Writing about Groups.

For those of you who have read The Single Feather, you’ll know that Rachel wants acceptance after being in a traumatic situation. To help with this, she joins an amateur art group.

Groups for a writer need special attention. Whether they are formal or informal groups, Linda N Endlestein (A Writers Guide to Character Traits) said they generally follow this pattern of development

Phase 1) Coming Together

Phase 2) Defining the Task

Phase 3) Unrest

Phase 4) Cohesion

Phase 5) Interdependence

The Single Feather follows this pattern, with phase 3 providing the conflict, which then triggers other more subtle consequences.

Endelstein states: “When groups are good, they are creative, and can generate more ideas than an individual. When groups are bad, people may behave less competently, make strange alliances (often unconsciously allow projections to take over, and practice scapegoating.”

So if you want to put in some ready made conflict, create a group, whether it be an art group, knitting group, or simply a group of women who often meet up in the park, or men who sit at the same table in the pub etc.

When joining a group, Endlestein says there is a basic conflict in “How much of myself do I surrender”

If a person surrenders all, then she belongs wholeheartedly but gives up individuality. If a person gives little of themself, they retain individuality but never fully belongs to the group…Members want to participate and belong, but preserve their own identities. The conflict of self vs other is not static it shifts over time, depending on many factors, such as time of life, other commitments etc.”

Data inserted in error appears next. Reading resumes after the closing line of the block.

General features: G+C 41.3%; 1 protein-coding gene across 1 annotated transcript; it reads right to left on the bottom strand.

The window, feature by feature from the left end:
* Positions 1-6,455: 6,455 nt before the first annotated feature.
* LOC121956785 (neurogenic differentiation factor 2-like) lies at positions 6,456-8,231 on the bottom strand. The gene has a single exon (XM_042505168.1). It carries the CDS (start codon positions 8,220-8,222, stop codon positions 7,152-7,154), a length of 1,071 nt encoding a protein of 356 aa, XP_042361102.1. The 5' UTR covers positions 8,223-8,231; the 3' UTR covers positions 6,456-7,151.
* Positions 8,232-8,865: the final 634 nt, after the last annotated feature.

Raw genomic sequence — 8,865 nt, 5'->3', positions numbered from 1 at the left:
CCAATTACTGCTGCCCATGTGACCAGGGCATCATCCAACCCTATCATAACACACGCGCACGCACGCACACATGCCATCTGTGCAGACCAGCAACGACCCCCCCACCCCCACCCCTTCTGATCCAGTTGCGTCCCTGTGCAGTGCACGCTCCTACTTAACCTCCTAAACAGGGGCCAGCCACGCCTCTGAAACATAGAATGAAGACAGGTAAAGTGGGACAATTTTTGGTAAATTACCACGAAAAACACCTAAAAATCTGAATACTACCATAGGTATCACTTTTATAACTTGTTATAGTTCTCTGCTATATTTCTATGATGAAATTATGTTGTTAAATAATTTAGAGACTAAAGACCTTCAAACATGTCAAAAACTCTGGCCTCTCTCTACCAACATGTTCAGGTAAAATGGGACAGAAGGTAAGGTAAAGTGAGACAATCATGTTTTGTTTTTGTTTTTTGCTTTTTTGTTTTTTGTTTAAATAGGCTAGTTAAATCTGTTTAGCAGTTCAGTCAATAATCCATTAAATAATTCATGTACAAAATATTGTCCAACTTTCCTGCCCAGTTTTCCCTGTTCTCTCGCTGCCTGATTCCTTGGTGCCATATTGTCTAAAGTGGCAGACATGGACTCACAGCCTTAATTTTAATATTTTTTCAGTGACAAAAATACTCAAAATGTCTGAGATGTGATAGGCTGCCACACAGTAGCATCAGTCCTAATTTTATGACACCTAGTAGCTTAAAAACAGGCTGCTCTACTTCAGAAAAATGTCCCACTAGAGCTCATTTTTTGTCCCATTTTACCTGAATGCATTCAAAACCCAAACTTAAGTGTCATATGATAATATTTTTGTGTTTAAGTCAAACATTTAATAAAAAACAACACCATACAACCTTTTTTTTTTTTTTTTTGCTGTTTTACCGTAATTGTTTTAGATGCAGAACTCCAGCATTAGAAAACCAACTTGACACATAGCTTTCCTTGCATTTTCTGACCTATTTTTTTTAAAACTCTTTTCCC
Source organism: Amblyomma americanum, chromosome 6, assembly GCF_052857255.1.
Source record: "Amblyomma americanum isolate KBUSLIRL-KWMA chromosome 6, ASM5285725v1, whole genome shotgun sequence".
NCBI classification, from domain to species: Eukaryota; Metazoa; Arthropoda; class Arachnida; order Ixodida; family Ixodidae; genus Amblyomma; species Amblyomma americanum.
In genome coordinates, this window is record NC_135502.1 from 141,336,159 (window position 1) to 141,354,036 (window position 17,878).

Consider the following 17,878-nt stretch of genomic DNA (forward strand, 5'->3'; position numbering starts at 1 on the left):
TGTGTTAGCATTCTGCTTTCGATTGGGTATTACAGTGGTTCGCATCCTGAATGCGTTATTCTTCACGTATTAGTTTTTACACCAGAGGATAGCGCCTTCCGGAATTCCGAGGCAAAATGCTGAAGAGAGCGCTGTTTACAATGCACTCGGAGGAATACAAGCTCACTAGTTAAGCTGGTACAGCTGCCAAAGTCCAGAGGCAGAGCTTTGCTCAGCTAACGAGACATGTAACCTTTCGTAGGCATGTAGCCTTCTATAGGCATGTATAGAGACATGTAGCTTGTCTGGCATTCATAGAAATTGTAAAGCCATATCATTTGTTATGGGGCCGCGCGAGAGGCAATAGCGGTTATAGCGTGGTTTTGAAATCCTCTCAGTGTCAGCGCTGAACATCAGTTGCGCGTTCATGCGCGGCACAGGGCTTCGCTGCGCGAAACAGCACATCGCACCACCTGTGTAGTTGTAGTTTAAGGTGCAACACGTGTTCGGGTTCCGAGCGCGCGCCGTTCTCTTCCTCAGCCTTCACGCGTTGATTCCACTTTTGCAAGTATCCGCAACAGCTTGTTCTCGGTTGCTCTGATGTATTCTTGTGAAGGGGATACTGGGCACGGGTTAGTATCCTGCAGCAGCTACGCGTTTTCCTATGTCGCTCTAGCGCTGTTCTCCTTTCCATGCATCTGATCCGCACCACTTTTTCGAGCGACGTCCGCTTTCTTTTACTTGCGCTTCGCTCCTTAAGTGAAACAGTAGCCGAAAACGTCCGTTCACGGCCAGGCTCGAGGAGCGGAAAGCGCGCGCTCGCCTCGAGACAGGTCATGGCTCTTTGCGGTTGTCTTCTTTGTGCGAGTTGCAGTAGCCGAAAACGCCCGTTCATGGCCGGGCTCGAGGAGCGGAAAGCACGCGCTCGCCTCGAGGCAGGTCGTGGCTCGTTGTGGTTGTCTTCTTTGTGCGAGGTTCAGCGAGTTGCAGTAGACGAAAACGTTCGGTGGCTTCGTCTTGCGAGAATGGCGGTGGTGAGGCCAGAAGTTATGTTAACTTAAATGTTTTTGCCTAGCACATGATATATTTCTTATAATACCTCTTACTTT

When Rachel first joins the group, she is very guarded and gives little away, but when that phase 3) unrest/conflict comes into play, there is a shift.

The other factor you have to deal with if writing about a group is not confusing the reader with introducing all the members of the group at the same time. In The Single Feather, I introduce each member individually, sometimes in pairs (if they are a couple) so by the time you meet them all together you know who they are. You need to give them distinct personalities, and make sure their actions and behaviour matches their back story and experiences in life. This will help the reader in identifying each character. You may want to try to focus in on a sub group for key scenes.

Group dynamics are a great way of creating allegiances and factions amongst your characters. You could have cliques, jealousy, competitiveness and all manner of minor to major conflicts, as well as friendships, relationships and a sense of community.


4 thoughts on “Writing about Groups.

  1. kendraolson says:

    Hi Ruth, I really enjoyed your blog post. I thought you did a great job of following the group model, with all its stages of development, in The Single Feather, while also keeping your individual characters distinct. Adding a group to a story, as a way of creating tension, isn’t something I’ve consciously done before. Although, in some ways we add groups to our writing all the time, just as we are part of them in our everyday lives, by being members of a family, and/or part of a circle of friends/neighbours etc. I liked that you explored the possibilities of other kinds of more conscious groupings in The Single Feather. This is definitely something I will keep in mind for my next story! Thanks for another thought provoking blog post. 🙂

    1. R.F.Hunt says:

      Thanks for your comments, Kendra, yes, groups are so common, if you work with a team of people in your job, say as a police officer or nurse – that’s a group, and we all take time to adapt. When there’s conflict within a group, it is often an opportunity to bring people closer together, as long as the conflict didn’t mean they never spoke to each other again!!

    1. R.F.Hunt says:

      Thanks Katie -you did well with group scenes in Finding Destiny as well.
      I’m ok big hospital appointment with my surgeon tomorrow, so hoping he will do something this year.

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